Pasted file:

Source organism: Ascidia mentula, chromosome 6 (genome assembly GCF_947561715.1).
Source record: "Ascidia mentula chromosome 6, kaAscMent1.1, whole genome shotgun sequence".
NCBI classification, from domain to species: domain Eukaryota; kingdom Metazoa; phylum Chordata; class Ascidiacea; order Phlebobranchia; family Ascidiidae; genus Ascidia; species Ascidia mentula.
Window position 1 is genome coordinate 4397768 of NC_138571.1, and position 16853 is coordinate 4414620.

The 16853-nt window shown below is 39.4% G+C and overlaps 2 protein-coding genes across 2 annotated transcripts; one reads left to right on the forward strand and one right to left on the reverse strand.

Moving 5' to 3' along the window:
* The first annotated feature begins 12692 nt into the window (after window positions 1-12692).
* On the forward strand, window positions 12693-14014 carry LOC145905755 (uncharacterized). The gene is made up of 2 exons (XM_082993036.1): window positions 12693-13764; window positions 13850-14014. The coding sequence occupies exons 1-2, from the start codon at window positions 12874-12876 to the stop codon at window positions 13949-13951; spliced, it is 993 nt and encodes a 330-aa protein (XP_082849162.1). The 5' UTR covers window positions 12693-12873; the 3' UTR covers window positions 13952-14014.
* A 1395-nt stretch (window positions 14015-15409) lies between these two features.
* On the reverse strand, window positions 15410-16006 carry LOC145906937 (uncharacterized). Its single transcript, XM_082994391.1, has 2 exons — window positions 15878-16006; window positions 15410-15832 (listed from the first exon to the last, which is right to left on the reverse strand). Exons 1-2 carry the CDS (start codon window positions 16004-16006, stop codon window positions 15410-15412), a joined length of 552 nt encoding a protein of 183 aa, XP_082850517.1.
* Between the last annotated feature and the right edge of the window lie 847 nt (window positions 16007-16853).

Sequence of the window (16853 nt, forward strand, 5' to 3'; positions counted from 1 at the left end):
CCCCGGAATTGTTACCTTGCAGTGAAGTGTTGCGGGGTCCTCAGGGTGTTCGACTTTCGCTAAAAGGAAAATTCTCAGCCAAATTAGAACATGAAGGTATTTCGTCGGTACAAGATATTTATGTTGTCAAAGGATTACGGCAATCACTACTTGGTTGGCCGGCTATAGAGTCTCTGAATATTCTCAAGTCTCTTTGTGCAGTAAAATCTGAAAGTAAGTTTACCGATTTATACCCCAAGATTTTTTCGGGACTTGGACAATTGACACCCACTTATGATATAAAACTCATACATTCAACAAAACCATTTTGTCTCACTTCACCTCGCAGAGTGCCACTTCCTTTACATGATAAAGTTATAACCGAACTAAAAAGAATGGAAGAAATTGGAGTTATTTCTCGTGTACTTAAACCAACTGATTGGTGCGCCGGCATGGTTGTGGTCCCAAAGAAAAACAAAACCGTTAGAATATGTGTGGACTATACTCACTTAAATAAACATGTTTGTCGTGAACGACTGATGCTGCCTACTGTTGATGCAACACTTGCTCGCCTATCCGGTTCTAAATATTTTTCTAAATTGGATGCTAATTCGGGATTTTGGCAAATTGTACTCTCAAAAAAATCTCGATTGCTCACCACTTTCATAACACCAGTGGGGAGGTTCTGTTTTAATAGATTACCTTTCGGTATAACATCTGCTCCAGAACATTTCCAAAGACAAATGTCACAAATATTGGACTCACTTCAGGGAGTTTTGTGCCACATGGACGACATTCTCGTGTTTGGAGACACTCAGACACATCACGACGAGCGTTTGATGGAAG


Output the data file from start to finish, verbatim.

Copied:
Source organism: Ascidia mentula, chromosome 6 (genome assembly GCF_947561715.1).
Source record: "Ascidia mentula chromosome 6, kaAscMent1.1, whole genome shotgun sequence".
NCBI classification, from domain to species: domain Eukaryota; kingdom Metazoa; phylum Chordata; class Ascidiacea; order Phlebobranchia; family Ascidiidae; genus Ascidia; species Ascidia mentula.
Window position 1 is genome coordinate 4397768 of NC_138571.1, and position 16853 is coordinate 4414620.

The 16853-nt window shown below is 39.4% G+C and overlaps 2 protein-coding genes across 2 annotated transcripts; one reads left to right on the forward strand and one right to left on the reverse strand.

Moving 5' to 3' along the window:
* The first annotated feature begins 12692 nt into the window (after window positions 1-12692).
* On the forward strand, window positions 12693-14014 carry LOC145905755 (uncharacterized). The gene is made up of 2 exons (XM_082993036.1): window positions 12693-13764; window positions 13850-14014. The coding sequence occupies exons 1-2, from the start codon at window positions 12874-12876 to the stop codon at window positions 13949-13951; spliced, it is 993 nt and encodes a 330-aa protein (XP_082849162.1). The 5' UTR covers window positions 12693-12873; the 3' UTR covers window positions 13952-14014.
* A 1395-nt stretch (window positions 14015-15409) lies between these two features.
* On the reverse strand, window positions 15410-16006 carry LOC145906937 (uncharacterized). Its single transcript, XM_082994391.1, has 2 exons — window positions 15878-16006; window positions 15410-15832 (listed from the first exon to the last, which is right to left on the reverse strand). Exons 1-2 carry the CDS (start codon window positions 16004-16006, stop codon window positions 15410-15412), a joined length of 552 nt encoding a protein of 183 aa, XP_082850517.1.
* Between the last annotated feature and the right edge of the window lie 847 nt (window positions 16007-16853).

Sequence of the window (16853 nt, forward strand, 5' to 3'; positions counted from 1 at the left end):
CCCCGGAATTGTTACCTTGCAGTGAAGTGTTGCGGGGTCCTCAGGGTGTTCGACTTTCGCTAAAAGGAAAATTCTCAGCCAAATTAGAACATGAAGGTATTTCGTCGGTACAAGATATTTATGTTGTCAAAGGATTACGGCAATCACTACTTGGTTGGCCGGCTATAGAGTCTCTGAATATTCTCAAGTCTCTTTGTGCAGTAAAATCTGAAAGTAAGTTTACCGATTTATACCCCAAGATTTTTTCGGGACTTGGACAATTGACACCCACTTATGATATAAAACTCATACATTCAACAAAACCATTTTGTCTCACTTCACCTCGCAGAGTGCCACTTCCTTTACATGATAAAGTTATAACCGAACTAAAAAGAATGGAAGAAATTGGAGTTATTTCTCGTGTACTTAAACCAACTGATTGGTGCGCCGGCATGGTTGTGGTCCCAAAGAAAAACAAAACCGTTAGAATATGTGTGGACTATACTCACTTAAATAAACATGTTTGTCGTGAACGACTGATGCTGCCTACTGTTGATGCAACACTTGCTCGCCTATCCGGTTCTAAATATTTTTCTAAATTGGATGCTAATTCGGGATTTTGGCAAATTGTACTCTCAAAAAAATCTCGATTGCTCACCACTTTCATAACACCAGTGGGGAGGTTCTGTTTTAATAGATTACCTTTCGGTATAACATCTGCTCCAGAACATTTCCAAAGACAAATGTCACAAATATTGGACTCACTTCAGGGAGTTTTGTGCCACATGGACGACATTCTCGTGTTTGGAGACACTCAGACACATCACGACGAGCGTTTGATGGAAG